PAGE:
The two graphs below illustrate the difference between Sharpe and Sortino. The performance of the first strategy is higher (21% vs. 17%) and the Sharpe ratios are almost identical (1.1 vs. 1.18). The significant difference is the Sortino ratio, which is twice as high for the second equity curve, which means that the second trading strategy has much more stable returns and less downside volatility.

This also becomes clear when looking at the charts: although the first trading strategy has periods of exceptionally good runs, you can see frequent and, partially, significant drawdowns. The second strategy, on the other hand, also realized positive returns, but the drawdowns were much smaller and less frequent which the Sortion ratio acknowledges and rewards, hence the high Sortino ratio.

Especially for risk-averse investors, paying close attention to the Sortino ratio can help you make better judgments when deciding which automated trading strategy to follow.


Sharpe Ratio

Annual Return 21% – Sharpe Ratio 1.10 – Sortino Ratio 1.6


Sortino Ratio

Annual Return 17% – Sharpe Ratio 1.18 – Sortino Ratio 3.4



Sterling Ratio – Taking drawdowns into account

The Sterling ratio, similar to the Sortino ratio, also arose from the critique of the Sharpe ratio, that only downside risk should be penalized. In contrast to the previously described ratios, the Sterling ratio compares the annual return to the average annual drawdown. Therefore, investors who have difficulties dealing with frequent drawdowns should also have a look at the Sterling ratio to find their optimal automated trading strategy.



MAR Ratio – Largest drawdown

The MAR ratio is an alternative to the Sterling ratio. Whereas the Sterling ratio uses the average annual drawdown, the MAR ratio takes the average return and then divides it by the maximum drawdown which had been observed over the whole investment horizon.

The following two graphics illustrate the difference between the Sterling ratio and the MAR ratio. Both strategies have a very similar annual ROI (30% vs. 27%) and their Sterling ratios are almost identical (1.3 vs. 1.4) as well, but the MAR ratio of the first automated trading strategy is three times as high as the one from the second strategy. This means that, although the annual ROI and the annual drawdowns are similar, the largest drawdowns of the two trading strategies differ significantly. Being able to interpret this ratio can help risk-averse investors to filter potential trading strategies even more effectively.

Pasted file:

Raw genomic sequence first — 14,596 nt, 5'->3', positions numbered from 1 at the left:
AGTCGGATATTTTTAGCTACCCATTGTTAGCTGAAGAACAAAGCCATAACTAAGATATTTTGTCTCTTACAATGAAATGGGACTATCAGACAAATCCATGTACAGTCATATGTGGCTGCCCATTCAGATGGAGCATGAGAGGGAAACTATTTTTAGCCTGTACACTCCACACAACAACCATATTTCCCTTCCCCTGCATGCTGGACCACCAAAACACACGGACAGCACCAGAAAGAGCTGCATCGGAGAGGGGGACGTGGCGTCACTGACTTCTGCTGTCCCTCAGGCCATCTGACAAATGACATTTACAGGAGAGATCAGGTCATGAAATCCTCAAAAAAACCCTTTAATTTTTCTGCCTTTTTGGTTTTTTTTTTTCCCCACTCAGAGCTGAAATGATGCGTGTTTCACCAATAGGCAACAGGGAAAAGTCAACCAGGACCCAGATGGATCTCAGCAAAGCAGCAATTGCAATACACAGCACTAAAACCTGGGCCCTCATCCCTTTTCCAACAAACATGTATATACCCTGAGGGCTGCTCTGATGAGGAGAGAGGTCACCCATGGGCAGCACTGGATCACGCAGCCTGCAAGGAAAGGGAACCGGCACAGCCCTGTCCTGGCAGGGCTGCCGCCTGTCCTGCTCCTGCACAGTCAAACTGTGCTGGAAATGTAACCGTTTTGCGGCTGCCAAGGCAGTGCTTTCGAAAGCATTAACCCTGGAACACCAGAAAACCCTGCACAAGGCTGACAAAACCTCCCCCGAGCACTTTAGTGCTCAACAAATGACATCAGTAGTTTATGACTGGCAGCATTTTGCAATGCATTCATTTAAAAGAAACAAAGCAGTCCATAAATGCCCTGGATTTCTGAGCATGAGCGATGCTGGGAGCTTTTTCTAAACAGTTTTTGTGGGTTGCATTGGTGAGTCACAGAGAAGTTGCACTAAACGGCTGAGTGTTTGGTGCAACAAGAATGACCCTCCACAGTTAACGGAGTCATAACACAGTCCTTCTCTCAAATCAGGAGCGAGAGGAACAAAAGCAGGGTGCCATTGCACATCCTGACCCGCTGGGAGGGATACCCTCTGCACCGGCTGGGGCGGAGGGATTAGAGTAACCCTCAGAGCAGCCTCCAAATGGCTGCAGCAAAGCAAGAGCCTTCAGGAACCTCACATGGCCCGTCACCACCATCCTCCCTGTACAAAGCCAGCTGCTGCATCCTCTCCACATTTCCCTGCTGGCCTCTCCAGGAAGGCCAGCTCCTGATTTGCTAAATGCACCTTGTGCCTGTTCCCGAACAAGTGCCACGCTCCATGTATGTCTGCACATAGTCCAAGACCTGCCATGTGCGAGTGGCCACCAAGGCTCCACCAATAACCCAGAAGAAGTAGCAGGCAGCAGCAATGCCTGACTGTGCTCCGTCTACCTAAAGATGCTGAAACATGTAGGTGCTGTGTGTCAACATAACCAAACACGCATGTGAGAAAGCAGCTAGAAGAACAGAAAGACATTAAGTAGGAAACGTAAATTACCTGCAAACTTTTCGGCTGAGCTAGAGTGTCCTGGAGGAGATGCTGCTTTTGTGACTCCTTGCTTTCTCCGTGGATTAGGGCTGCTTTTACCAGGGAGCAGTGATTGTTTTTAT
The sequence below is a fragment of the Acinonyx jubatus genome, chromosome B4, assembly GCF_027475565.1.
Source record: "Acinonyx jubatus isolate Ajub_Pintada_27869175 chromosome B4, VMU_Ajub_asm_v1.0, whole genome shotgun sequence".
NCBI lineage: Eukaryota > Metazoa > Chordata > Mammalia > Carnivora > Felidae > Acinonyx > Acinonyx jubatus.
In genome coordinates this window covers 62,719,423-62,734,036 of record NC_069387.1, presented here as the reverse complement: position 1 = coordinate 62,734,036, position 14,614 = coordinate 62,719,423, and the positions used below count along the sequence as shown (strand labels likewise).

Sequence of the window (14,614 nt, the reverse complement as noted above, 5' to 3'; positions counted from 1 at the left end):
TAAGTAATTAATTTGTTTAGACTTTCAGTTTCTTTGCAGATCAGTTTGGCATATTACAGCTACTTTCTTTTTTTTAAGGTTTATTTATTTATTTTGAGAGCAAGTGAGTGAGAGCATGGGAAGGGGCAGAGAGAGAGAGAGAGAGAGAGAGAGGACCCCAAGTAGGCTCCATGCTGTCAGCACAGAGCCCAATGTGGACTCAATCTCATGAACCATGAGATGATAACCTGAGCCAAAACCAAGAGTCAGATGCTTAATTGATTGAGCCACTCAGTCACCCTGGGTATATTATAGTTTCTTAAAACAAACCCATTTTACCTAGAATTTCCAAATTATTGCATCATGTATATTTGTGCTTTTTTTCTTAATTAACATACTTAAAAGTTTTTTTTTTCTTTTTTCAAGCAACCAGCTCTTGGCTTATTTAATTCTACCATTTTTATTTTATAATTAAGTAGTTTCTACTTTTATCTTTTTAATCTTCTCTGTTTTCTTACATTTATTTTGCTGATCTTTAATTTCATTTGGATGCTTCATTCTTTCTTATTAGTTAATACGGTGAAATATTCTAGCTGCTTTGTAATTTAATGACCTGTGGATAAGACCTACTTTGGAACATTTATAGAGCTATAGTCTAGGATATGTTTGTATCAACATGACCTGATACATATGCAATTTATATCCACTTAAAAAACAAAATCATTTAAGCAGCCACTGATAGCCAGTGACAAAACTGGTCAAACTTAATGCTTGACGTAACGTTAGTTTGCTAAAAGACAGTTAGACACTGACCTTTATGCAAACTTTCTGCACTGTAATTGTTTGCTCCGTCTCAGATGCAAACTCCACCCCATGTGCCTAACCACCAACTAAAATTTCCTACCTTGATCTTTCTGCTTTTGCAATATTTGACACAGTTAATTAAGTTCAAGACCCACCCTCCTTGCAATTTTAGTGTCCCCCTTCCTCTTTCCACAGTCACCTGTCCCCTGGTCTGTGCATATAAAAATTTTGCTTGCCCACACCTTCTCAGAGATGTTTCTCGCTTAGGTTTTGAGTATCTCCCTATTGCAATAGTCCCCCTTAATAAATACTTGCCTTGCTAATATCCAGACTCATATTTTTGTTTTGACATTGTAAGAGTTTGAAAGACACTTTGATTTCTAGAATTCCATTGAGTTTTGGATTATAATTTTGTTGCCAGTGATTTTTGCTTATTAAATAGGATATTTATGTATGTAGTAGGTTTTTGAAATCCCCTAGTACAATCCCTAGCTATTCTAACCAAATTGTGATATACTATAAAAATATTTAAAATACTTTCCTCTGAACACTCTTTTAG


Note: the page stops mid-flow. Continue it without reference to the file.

Sterling Ratio

Sterling Ratio 1.3 – MAR 0.9


Sterling Ratio 2

Sterling Ratio 1.4 – MAR 0.3


All graphs and performance figures are for illustration only. There is a substantial risk of loss in futures trading. Past performance is not indicative of future results.


Chose the correct ratio for your investment objectives

As you can see, there are numerous metrics that can be used to analyze the performance and the risk of realized returns of automated trading strategies. Knowing which one to use for your personal objectives is very important and enables you to make better judgments about the investments that you are considering and can also help you to find investments that fit your personal level of risk taking much better.

Optimus will help you find the automated system that best fits your specific needs, taking into account your overall investment objectives, your risk tolerance, your trading time horizon, and the amount of risk capital you can invest. If you need to speak with someone who can help you make this choice, call us toll-free at 1.800.771.6748.


Please be advised that trading futures and options involves substantial risk of loss and is not suitable for all investors. Past performance is not necessarily indicative of future results. This matter is intended as a solicitation to trade.

You are not signed in. Sign in to post comments.